I love Pavlova. It’s probably my favourite dessert and is one of those things that turns a few simple ingredients into something magical.
Despite the few ingredients, there are about as many Pavlova recipes out there as there are philosophies for living. In fact they cover a similar spectrum: those which place beauty over substance; those which favour total indulgence in the form of chocolate, caramel or coffee flavourings; those which attempt to strip out all of the fat by removing or replacing the cream; or those show-off recipes involving complicated rolling or stacking.
The recipe my Mum gave me many years ago is in a different category. This Pavlova is beautiful, but in a rustic kind of a way. It’s luxurious, but uses just as much sugar as needed (more sugar will mean less collapse, but who cares about a bit of collapsing, right?) Best of all it is incredibly simple, but it has to be done right. The basic recipe is scribbled into my diary and travels with me everywhere.
For those who haven’t done a Pavlova before I thought I’d expand on that a little.
But first, a word about eggs. This dessert is fundamentally all about eggs. Use lovely free-range eggs from happy chickens as the basis of your Pavlova and it will be a treat to make and to eat. Don’t skimp on the ingredients, it’s not worth it. Lecture over.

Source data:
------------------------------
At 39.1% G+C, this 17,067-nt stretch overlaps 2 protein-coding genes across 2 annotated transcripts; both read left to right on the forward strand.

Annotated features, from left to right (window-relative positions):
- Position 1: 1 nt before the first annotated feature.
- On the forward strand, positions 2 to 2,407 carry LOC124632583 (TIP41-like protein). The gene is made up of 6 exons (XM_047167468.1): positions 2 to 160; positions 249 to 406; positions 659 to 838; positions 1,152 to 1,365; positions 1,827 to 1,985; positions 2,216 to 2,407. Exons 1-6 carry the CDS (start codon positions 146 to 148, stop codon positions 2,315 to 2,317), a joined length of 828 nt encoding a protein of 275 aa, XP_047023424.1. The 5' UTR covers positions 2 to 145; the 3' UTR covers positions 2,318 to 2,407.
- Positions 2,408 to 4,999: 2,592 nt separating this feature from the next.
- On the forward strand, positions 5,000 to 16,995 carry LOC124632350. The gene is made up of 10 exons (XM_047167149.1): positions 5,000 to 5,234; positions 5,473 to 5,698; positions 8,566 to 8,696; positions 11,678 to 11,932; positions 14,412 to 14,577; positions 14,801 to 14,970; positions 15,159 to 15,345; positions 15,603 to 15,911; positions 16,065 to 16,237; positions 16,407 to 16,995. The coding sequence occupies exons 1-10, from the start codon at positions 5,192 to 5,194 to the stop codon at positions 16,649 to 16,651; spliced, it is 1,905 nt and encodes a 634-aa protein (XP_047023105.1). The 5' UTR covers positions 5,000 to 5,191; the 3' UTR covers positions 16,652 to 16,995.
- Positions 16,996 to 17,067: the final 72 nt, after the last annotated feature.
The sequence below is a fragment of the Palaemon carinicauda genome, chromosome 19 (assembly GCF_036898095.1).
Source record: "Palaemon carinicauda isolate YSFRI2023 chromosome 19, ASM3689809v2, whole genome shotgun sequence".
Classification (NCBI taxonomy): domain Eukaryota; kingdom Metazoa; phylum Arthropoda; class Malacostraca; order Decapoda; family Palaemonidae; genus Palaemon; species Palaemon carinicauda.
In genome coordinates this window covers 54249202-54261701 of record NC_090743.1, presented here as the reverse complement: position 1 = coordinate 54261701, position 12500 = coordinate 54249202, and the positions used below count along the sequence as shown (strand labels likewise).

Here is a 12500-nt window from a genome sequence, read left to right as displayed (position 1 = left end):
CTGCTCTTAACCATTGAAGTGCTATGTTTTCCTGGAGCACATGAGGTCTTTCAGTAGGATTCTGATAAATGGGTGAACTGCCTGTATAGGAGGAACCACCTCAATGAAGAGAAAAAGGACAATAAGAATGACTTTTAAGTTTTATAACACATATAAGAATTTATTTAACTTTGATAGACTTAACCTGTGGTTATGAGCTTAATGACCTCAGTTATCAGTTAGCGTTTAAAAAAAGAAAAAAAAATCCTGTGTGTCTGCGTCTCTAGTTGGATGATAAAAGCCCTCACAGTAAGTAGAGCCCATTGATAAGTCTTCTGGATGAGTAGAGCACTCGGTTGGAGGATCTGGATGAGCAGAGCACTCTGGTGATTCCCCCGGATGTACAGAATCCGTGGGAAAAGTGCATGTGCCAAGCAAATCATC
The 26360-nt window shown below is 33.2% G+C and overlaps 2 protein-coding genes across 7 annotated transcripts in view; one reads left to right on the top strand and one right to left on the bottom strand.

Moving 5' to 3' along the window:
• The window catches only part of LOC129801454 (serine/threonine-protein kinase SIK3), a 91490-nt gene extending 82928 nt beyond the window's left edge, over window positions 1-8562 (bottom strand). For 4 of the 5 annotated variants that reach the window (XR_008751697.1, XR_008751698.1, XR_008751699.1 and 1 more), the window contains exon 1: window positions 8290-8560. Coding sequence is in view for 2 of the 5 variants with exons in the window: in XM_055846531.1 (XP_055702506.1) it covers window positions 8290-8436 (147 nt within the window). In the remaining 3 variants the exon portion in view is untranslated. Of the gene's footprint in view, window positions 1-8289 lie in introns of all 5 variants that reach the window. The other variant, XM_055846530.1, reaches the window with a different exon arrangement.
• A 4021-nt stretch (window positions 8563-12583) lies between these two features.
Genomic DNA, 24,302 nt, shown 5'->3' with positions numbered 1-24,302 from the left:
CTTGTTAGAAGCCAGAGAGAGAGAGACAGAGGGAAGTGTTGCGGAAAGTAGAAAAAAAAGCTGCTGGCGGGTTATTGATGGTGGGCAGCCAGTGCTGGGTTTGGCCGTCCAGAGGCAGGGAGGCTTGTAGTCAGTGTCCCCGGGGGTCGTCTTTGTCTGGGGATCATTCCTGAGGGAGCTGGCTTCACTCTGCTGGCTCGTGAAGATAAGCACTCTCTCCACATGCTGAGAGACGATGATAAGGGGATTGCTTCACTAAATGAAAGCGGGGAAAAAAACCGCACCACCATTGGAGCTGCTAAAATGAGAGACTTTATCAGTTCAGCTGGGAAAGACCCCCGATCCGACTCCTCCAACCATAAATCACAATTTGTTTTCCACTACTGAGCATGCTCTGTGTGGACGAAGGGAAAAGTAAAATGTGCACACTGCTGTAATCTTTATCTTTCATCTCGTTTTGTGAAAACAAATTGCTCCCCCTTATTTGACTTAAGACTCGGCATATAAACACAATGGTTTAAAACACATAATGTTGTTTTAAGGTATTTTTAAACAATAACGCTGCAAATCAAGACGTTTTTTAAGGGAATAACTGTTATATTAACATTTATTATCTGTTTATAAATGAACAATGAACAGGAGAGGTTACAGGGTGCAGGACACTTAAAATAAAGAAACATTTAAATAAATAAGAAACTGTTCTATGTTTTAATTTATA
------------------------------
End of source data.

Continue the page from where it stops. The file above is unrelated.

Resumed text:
You can scale this recipe up as you like, although I tend to keep to multiples of three egg whites so the measurements are simple. The Pav I did for these photos (for my birthday!) had nine egg whites to serve 10 hungry people, but we had a little left over. Beyond that I’m not offering any serving advice because it really depends on how indulgent you want to be.
6 egg whites (at room temperature)
1 cup fine white sugar
1 teaspoon white vinegar
1 teaspoon corn flour
freshly whipped cream and fruit to decorate.
The pavlova base needs to be cooked at least 4 hours before you intend to eat it to allow for the slow cooling time. You also need to consider your oven schedule as this will monopolise the oven for several hours.
Pre-heat oven to 150°C and line a large flat baking tray with baking paper ready for the mixture. Wait until the oven is hot before you start beating the eggs.
Beat the egg whites until they are white and foamy (see the photo below left). Add the sugar a little at a time, beating constantly until the mix is firm and very shiny. Add the vinegar and cornflour and beat for another 15 seconds or so (photo below right).
Transfer the mix to the tray, all piled up. Smooth the mix out to a round disk around 7cm high.
Put in the oven and bake for 1 hour or until the meringue is just starting to colour. While the Pavlova is baking it should rise a little. Try not to open the door of the oven too much and don’t touch the tray.
After 1 hour turn the oven off but leave the Pavlova in the oven to cool. This is the MOST IMPORTANT part of making a Pavlova. The very slow cooling time finishes the cooking process and prevents collapse on an apocalyptic scale.
That said, don’t get too attached to your amazing, solid, statuesque Pavlova. As it cools there will be some collapse on the top and sides as the crunchy outer meringue settles on the soft and chewy inner part. This is normal, don’t panic.
After the oven is completely cool take the Pavlova out, but try and decorate it just before serving.
To serve, take full advantage of the crater left after the top has collapsed by filling it with whipped cream (I never add sugar to the cream). Then top the Pavlova with plenty of fresh fruit. My favourite is mixed berries with a little bit of chopped mint mixed through.